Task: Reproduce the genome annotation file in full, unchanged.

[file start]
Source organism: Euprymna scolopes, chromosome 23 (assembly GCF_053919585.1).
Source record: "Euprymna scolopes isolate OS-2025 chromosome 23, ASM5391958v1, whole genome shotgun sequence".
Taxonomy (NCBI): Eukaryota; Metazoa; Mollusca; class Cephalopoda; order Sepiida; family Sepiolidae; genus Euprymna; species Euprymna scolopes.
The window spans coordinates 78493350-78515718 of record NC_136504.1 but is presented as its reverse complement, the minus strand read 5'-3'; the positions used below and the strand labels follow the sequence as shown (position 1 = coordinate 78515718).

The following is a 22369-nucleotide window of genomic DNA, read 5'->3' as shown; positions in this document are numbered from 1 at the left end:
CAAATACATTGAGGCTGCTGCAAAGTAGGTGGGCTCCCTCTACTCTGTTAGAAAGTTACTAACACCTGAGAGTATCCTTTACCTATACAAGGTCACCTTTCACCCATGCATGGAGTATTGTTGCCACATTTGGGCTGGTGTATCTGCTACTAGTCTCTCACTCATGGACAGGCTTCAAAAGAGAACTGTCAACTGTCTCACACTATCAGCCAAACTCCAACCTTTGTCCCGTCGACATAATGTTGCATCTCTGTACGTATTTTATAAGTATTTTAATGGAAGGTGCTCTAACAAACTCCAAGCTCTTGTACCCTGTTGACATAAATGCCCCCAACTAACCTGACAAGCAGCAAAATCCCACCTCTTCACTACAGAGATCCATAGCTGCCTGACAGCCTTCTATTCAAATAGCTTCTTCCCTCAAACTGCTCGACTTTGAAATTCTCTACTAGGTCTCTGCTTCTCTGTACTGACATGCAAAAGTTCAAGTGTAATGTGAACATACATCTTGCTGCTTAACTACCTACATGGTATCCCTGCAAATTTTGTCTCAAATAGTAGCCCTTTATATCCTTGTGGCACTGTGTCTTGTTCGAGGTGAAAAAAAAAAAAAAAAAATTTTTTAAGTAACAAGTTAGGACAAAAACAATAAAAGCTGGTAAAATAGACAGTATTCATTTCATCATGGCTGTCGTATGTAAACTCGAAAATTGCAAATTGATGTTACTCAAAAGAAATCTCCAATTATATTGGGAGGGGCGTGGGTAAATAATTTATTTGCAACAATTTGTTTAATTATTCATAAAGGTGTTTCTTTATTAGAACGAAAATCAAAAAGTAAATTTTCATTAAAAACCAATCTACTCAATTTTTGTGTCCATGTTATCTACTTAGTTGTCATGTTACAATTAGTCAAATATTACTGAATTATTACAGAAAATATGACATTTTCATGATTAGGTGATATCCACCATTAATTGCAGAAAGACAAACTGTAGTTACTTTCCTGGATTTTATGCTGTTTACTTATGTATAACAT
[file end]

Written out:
Source organism: Euprymna scolopes, chromosome 23 (assembly GCF_053919585.1).
Source record: "Euprymna scolopes isolate OS-2025 chromosome 23, ASM5391958v1, whole genome shotgun sequence".
Taxonomy (NCBI): Eukaryota; Metazoa; Mollusca; class Cephalopoda; order Sepiida; family Sepiolidae; genus Euprymna; species Euprymna scolopes.
The window spans coordinates 78493350-78515718 of record NC_136504.1 but is presented as its reverse complement, the minus strand read 5'-3'; the positions used below and the strand labels follow the sequence as shown (position 1 = coordinate 78515718).

The following is a 22369-nucleotide window of genomic DNA, read 5'->3' as shown; positions in this document are numbered from 1 at the left end:
CAAATACATTGAGGCTGCTGCAAAGTAGGTGGGCTCCCTCTACTCTGTTAGAAAGTTACTAACACCTGAGAGTATCCTTTACCTATACAAGGTCACCTTTCACCCATGCATGGAGTATTGTTGCCACATTTGGGCTGGTGTATCTGCTACTAGTCTCTCACTCATGGACAGGCTTCAAAAGAGAACTGTCAACTGTCTCACACTATCAGCCAAACTCCAACCTTTGTCCCGTCGACATAATGTTGCATCTCTGTACGTATTTTATAAGTATTTTAATGGAAGGTGCTCTAACAAACTCCAAGCTCTTGTACCCTGTTGACATAAATGCCCCCAACTAACCTGACAAGCAGCAAAATCCCACCTCTTCACTACAGAGATCCATAGCTGCCTGACAGCCTTCTATTCAAATAGCTTCTTCCCTCAAACTGCTCGACTTTGAAATTCTCTACTAGGTCTCTGCTTCTCTGTACTGACATGCAAAAGTTCAAGTGTAATGTGAACATACATCTTGCTGCTTAACTACCTACATGGTATCCCTGCAAATTTTGTCTCAAATAGTAGCCCTTTATATCCTTGTGGCACTGTGTCTTGTTCGAGGTGAAAAAAAAAAAAAAAAAATTTTTTAAGTAACAAGTTAGGACAAAAACAATAAAAGCTGGTAAAATAGACAGTATTCATTTCATCATGGCTGTCGTATGTAAACTCGAAAATTGCAAATTGATGTTACTCAAAAGAAATCTCCAATTATATTGGGAGGGGCGTGGGTAAATAATTTATTTGCAACAATTTGTTTAATTATTCATAAAGGTGTTTCTTTATTAGAACGAAAATCAAAAAGTAAATTTTCATTAAAAACCAATCTACTCAATTTTTGTGTCCATGTTATCTACTTAGTTGTCATGTTACAATTAGTCAAATATTACTGAATTATTACAGAAAATATGACATTTTCATGATTAGGTGATATCCACCATTAATTGCAGAAAGACAAACTGTAGTTACTTTCCTGGATTTTATGCTGTTTACTTATGTATAACAT